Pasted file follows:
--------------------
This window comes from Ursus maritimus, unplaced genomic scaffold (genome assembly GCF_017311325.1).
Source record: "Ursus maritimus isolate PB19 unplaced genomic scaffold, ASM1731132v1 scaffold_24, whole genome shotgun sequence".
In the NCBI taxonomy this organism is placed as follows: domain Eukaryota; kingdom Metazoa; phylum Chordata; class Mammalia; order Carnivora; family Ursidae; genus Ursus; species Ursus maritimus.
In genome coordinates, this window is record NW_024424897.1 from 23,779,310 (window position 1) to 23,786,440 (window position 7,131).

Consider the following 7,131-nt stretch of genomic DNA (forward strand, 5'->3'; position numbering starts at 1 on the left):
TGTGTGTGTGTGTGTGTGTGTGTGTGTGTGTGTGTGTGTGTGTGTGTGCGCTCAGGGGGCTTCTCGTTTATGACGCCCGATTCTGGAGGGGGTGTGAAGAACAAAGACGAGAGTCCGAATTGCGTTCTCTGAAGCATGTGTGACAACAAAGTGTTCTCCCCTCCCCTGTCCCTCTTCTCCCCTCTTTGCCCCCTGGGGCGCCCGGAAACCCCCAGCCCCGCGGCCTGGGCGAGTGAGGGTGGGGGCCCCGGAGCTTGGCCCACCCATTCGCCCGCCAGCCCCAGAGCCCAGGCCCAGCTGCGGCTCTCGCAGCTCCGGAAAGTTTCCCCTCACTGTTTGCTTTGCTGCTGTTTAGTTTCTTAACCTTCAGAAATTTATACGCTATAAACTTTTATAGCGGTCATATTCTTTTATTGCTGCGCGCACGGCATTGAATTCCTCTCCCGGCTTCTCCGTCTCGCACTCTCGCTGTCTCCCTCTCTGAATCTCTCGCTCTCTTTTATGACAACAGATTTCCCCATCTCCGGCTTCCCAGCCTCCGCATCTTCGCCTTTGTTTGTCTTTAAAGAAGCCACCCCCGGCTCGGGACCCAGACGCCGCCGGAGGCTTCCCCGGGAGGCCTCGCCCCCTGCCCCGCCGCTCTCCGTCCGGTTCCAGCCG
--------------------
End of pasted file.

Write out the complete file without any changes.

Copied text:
This window comes from Ursus maritimus, unplaced genomic scaffold (genome assembly GCF_017311325.1).
Source record: "Ursus maritimus isolate PB19 unplaced genomic scaffold, ASM1731132v1 scaffold_24, whole genome shotgun sequence".
In the NCBI taxonomy this organism is placed as follows: domain Eukaryota; kingdom Metazoa; phylum Chordata; class Mammalia; order Carnivora; family Ursidae; genus Ursus; species Ursus maritimus.
In genome coordinates, this window is record NW_024424897.1 from 23,779,310 (window position 1) to 23,786,440 (window position 7,131).

Consider the following 7,131-nt stretch of genomic DNA (forward strand, 5'->3'; position numbering starts at 1 on the left):
TGTGTGTGTGTGTGTGTGTGTGTGTGTGTGTGTGTGTGTGTGTGTGTGCGCTCAGGGGGCTTCTCGTTTATGACGCCCGATTCTGGAGGGGGTGTGAAGAACAAAGACGAGAGTCCGAATTGCGTTCTCTGAAGCATGTGTGACAACAAAGTGTTCTCCCCTCCCCTGTCCCTCTTCTCCCCTCTTTGCCCCCTGGGGCGCCCGGAAACCCCCAGCCCCGCGGCCTGGGCGAGTGAGGGTGGGGGCCCCGGAGCTTGGCCCACCCATTCGCCCGCCAGCCCCAGAGCCCAGGCCCAGCTGCGGCTCTCGCAGCTCCGGAAAGTTTCCCCTCACTGTTTGCTTTGCTGCTGTTTAGTTTCTTAACCTTCAGAAATTTATACGCTATAAACTTTTATAGCGGTCATATTCTTTTATTGCTGCGCGCACGGCATTGAATTCCTCTCCCGGCTTCTCCGTCTCGCACTCTCGCTGTCTCCCTCTCTGAATCTCTCGCTCTCTTTTATGACAACAGATTTCCCCATCTCCGGCTTCCCAGCCTCCGCATCTTCGCCTTTGTTTGTCTTTAAAGAAGCCACCCCCGGCTCGGGACCCAGACGCCGCCGGAGGCTTCCCCGGGAGGCCTCGCCCCCTGCCCCGCCGCTCTCCGTCCGGTTCCAGCCG